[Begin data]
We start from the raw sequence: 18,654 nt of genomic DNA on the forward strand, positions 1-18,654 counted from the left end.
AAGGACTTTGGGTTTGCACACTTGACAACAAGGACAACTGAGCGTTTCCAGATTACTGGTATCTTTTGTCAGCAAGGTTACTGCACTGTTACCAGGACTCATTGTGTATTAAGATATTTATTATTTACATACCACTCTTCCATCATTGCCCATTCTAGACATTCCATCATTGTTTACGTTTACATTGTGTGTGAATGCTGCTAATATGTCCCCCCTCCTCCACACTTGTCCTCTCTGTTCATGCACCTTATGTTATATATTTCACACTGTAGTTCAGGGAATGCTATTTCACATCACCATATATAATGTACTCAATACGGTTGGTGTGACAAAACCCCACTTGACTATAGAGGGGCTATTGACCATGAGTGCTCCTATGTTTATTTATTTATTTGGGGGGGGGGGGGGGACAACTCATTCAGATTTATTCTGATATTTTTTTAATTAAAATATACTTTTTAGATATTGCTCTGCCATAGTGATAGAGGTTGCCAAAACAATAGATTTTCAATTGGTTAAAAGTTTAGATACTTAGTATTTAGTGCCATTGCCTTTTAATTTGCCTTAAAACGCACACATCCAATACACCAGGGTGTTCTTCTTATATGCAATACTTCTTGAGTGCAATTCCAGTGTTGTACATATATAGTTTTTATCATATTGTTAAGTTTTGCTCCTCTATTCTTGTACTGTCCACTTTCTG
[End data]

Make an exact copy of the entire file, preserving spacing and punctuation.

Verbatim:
We start from the raw sequence: 18,654 nt of genomic DNA on the forward strand, positions 1-18,654 counted from the left end.
AAGGACTTTGGGTTTGCACACTTGACAACAAGGACAACTGAGCGTTTCCAGATTACTGGTATCTTTTGTCAGCAAGGTTACTGCACTGTTACCAGGACTCATTGTGTATTAAGATATTTATTATTTACATACCACTCTTCCATCATTGCCCATTCTAGACATTCCATCATTGTTTACGTTTACATTGTGTGTGAATGCTGCTAATATGTCCCCCCTCCTCCACACTTGTCCTCTCTGTTCATGCACCTTATGTTATATATTTCACACTGTAGTTCAGGGAATGCTATTTCACATCACCATATATAATGTACTCAATACGGTTGGTGTGACAAAACCCCACTTGACTATAGAGGGGCTATTGACCATGAGTGCTCCTATGTTTATTTATTTATTTGGGGGGGGGGGGGGGACAACTCATTCAGATTTATTCTGATATTTTTTTAATTAAAATATACTTTTTAGATATTGCTCTGCCATAGTGATAGAGGTTGCCAAAACAATAGATTTTCAATTGGTTAAAAGTTTAGATACTTAGTATTTAGTGCCATTGCCTTTTAATTTGCCTTAAAACGCACACATCCAATACACCAGGGTGTTCTTCTTATATGCAATACTTCTTGAGTGCAATTCCAGTGTTGTACATATATAGTTTTTATCATATTGTTAAGTTTTGCTCCTCTATTCTTGTACTGTCCACTTTCTG